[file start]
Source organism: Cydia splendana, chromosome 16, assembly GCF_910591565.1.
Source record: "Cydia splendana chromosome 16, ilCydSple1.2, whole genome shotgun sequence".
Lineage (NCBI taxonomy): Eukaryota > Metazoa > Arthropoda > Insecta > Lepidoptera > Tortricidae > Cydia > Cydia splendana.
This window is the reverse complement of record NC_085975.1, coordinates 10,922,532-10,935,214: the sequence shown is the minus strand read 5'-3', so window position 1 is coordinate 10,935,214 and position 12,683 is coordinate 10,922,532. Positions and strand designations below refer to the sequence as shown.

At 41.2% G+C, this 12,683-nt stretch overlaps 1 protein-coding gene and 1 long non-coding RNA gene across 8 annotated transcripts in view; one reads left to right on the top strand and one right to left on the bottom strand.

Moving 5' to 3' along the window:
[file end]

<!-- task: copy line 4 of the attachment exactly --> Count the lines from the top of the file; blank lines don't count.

This window is the reverse complement of record NC_085975.1, coordinates 10,922,532-10,935,214: the sequence shown is the minus strand read 5'-3', so window position 1 is coordinate 10,935,214 and position 12,683 is coordinate 10,922,532. Positions and strand designations below refer to the sequence as shown.